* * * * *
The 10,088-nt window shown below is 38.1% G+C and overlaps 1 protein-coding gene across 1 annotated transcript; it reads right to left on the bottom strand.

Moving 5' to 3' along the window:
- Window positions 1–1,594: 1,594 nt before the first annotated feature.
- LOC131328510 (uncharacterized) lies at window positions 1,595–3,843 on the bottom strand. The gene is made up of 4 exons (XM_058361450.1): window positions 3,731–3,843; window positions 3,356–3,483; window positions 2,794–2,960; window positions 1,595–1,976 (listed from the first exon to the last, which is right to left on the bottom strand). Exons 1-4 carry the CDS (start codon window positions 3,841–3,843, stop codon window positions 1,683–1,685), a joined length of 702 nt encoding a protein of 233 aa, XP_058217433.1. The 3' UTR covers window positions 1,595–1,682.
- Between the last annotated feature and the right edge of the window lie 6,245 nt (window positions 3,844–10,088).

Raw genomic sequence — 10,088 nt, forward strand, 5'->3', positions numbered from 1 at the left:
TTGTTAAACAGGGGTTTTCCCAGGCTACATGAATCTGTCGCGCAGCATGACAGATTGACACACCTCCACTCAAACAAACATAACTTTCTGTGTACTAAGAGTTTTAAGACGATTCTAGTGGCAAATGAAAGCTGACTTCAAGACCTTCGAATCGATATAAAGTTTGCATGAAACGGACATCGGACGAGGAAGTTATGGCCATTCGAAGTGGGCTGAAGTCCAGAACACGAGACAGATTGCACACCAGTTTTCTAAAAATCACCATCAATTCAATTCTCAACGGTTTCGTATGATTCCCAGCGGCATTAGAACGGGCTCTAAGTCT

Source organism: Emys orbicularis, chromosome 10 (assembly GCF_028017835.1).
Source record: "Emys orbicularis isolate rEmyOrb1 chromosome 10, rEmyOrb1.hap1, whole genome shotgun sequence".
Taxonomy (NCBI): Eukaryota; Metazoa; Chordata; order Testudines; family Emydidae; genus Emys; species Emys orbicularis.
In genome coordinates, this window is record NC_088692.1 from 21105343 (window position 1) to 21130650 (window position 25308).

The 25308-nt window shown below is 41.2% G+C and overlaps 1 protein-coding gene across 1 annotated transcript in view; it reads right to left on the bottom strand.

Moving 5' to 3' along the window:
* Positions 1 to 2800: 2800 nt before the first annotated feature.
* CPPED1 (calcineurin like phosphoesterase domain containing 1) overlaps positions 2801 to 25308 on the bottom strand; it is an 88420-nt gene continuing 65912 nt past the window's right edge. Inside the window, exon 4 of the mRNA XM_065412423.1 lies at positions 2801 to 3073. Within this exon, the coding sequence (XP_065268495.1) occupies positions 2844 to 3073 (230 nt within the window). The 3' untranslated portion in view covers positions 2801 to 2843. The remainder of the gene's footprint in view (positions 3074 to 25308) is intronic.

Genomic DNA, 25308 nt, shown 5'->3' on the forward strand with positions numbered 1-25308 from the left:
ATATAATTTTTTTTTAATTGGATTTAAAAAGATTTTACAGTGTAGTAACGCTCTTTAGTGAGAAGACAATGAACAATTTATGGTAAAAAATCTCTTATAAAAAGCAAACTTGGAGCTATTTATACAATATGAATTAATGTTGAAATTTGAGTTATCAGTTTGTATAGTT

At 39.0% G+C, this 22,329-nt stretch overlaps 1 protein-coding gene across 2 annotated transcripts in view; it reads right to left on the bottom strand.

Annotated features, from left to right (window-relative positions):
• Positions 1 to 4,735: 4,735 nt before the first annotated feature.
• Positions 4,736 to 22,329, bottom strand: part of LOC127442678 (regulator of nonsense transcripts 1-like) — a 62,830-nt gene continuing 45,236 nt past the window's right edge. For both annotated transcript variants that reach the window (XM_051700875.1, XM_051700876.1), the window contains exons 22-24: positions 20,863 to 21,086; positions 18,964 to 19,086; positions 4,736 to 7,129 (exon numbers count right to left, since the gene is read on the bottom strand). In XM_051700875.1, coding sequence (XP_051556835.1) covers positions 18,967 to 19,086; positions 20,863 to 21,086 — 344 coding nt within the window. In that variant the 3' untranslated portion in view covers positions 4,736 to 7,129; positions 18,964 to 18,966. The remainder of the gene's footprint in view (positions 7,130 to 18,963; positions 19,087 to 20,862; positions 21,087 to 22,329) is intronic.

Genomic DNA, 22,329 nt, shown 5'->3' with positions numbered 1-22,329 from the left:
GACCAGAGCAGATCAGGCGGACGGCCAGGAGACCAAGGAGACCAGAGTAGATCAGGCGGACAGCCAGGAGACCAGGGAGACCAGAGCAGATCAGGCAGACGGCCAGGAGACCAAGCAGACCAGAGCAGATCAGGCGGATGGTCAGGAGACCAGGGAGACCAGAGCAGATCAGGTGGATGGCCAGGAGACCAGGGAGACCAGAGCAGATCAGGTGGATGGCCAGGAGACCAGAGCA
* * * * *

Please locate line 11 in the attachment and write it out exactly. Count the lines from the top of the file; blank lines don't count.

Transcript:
In genome coordinates, this window is record NC_088692.1 from 21105343 (window position 1) to 21130650 (window position 25308).